Hauta (a Japanese traditional song or ballad sung to the accompaniment of the shamisen) were originally regarded as shorter versions of nagauta (ballads sung to shamisen accompaniment). The word "hauta" began to be used around the Genroku era (from 1688 to 1703), as it was seen in 'Matsunoha' (a collection of kouta [ballads sung to shamisen accompaniment] published in 1703). Hauta of the above meaning is the predecessor of hauta in the Edo period, which will be explained in this page. Today, the word hauta usually indicates short Kamigata uta (songs of Kamigata [Kyoto-Osaka areas]), which is a type of jiuta (a genre of traditional songs with shamisen accompaniment).
Hauta in this page collectively refers to short songs and ballads in the mid-Edo period and after. Kouta were also referred to as hauta up until 1920s, but later, these came to be clearly categorized into hauta, kouta, utazawa (popular ballad) and folk song. At present, hauta is defined as short songs that are not categorized as kouta, utazawa or folk songs.
With this background, traditional hauta had been categorized as one of the above types of songs, and there had been few songs that were unique enough to be regarded as hauta. This is why songs and ballads regarded as hauta in some literature and websites are categorized as utazawa or kouta in others.
It is thought that hauta was especially popular after the Tempo Reforms (1831 - 1843). At the time of the Reforms, shamisen (a three-stringed Japanese banjo) was regarded luxurious and the bakufu (Japanese feudal government headed by a shogun) forbade the common people to play it. Although professional nagauta players could continue to play the instruments to the accompaniment of kabuki and for other occasions, giving shamisen lessons in town, so-called 'music teachers in your town' (similar to private music lessons held at the teacher's house today), was banned. This situation lasted for several years (it is said that it lasted for a decade), and finally, the use of shamisen became open. The common people then came to be able to play shamisen again, but it was difficult for ordinary people who hadn't touched the musical instruments for such a long time to recall long songs such as nagauta. Therefore, hauta became popular as they were easy to learn and play for their shortness.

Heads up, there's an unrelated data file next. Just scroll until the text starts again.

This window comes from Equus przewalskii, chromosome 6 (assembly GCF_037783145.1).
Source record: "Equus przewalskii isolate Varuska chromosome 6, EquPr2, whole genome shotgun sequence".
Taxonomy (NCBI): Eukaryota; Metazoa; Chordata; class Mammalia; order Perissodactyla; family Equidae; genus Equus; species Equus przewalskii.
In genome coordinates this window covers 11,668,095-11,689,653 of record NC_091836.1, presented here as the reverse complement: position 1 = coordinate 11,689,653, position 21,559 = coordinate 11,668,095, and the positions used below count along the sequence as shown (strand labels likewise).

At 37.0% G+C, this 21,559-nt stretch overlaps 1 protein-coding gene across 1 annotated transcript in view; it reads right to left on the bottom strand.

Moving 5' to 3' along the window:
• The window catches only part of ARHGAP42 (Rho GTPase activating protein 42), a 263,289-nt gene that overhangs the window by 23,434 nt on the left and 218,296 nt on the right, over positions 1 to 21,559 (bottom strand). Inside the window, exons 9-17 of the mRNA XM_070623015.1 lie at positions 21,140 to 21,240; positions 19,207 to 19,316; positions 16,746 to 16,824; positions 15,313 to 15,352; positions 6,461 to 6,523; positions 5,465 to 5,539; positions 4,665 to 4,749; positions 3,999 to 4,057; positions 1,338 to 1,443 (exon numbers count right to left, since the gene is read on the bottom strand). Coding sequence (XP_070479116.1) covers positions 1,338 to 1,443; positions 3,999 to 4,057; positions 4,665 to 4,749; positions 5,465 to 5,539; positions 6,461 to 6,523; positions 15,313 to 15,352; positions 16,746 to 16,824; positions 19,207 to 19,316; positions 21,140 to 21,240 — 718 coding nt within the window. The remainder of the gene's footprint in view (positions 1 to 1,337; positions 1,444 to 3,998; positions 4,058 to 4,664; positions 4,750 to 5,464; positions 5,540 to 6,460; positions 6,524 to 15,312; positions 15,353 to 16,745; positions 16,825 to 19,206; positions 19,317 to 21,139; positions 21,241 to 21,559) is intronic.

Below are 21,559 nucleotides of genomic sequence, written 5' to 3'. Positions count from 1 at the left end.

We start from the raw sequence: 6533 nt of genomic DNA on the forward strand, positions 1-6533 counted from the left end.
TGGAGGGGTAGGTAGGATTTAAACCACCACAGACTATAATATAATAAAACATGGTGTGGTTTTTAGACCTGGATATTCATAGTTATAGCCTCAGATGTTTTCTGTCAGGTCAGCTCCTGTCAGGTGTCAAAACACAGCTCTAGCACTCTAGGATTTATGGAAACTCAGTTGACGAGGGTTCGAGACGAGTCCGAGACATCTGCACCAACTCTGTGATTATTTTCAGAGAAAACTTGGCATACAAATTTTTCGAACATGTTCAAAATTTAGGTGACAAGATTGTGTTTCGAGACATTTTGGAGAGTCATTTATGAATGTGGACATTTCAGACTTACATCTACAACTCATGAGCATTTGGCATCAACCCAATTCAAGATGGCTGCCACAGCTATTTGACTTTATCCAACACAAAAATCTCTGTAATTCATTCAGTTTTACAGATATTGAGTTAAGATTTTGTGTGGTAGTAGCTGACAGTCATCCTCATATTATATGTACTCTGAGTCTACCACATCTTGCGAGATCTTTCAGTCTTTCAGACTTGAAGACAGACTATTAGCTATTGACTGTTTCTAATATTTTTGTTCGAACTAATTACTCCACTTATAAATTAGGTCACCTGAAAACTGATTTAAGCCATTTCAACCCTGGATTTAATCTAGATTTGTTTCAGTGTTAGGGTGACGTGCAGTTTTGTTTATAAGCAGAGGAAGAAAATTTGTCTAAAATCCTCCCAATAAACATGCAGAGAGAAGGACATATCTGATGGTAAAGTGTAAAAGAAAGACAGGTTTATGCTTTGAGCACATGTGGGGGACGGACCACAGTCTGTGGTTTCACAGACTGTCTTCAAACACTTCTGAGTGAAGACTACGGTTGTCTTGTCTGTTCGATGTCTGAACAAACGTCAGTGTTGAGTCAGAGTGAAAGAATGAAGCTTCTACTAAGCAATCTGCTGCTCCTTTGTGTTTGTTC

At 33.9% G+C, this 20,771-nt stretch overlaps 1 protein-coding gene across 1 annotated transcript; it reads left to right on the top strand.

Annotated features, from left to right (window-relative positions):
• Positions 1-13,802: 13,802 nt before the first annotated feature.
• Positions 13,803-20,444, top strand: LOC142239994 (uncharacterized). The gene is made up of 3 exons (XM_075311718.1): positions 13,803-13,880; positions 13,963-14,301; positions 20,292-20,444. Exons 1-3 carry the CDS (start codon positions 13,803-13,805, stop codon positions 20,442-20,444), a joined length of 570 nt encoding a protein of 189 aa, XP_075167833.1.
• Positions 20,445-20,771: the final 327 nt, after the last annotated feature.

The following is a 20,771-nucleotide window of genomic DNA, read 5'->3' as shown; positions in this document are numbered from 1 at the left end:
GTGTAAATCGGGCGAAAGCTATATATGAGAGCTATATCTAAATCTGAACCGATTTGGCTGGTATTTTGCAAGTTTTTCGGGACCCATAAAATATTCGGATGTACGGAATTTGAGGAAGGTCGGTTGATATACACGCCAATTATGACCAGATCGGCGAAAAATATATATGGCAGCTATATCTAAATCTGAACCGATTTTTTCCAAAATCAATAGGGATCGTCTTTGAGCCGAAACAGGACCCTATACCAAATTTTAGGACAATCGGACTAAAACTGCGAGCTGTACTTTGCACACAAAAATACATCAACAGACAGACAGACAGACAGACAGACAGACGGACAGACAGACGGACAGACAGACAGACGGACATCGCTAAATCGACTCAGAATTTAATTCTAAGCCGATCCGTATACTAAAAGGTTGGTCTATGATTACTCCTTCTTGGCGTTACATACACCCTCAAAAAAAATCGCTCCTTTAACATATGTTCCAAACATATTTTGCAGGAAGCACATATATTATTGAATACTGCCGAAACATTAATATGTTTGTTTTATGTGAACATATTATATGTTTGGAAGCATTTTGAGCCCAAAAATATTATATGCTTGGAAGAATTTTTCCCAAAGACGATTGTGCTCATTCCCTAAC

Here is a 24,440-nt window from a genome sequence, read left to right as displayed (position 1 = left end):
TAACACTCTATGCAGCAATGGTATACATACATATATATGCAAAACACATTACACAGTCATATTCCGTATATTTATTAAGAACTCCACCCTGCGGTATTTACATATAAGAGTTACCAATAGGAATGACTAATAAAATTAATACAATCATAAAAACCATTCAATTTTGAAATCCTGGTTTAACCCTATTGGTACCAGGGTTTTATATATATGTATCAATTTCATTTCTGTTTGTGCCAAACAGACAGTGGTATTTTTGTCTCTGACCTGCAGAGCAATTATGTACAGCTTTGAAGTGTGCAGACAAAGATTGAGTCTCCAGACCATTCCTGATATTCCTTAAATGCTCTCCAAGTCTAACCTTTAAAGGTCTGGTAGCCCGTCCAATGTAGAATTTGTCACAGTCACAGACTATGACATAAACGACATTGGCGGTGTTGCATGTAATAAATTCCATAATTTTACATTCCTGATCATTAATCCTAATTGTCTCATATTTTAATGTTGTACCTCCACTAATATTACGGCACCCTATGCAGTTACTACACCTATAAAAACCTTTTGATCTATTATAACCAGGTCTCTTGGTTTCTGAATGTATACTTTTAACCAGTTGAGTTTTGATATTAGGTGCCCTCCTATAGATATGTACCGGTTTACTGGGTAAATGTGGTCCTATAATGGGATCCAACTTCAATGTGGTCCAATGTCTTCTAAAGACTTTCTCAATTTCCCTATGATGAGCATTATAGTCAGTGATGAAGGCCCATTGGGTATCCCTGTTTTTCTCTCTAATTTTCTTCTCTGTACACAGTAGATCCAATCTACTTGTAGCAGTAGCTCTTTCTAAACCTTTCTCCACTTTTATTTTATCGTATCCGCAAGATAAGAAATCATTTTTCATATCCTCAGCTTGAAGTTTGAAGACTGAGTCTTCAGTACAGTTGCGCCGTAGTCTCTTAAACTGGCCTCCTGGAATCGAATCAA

When playing shamisen, the player uses his/her fingernails to make sound for kouta, and uses bachi (plectrum) for hauta. The fushimawashi (intonation) are also slightly different; the intonation for hauta is not as strong as that of utazawa.
Hauta is often sung with such musical instruments as tsuzumi (hand drum) and fue (Japanese flute).
Refer to the pages for kouta and utazawa.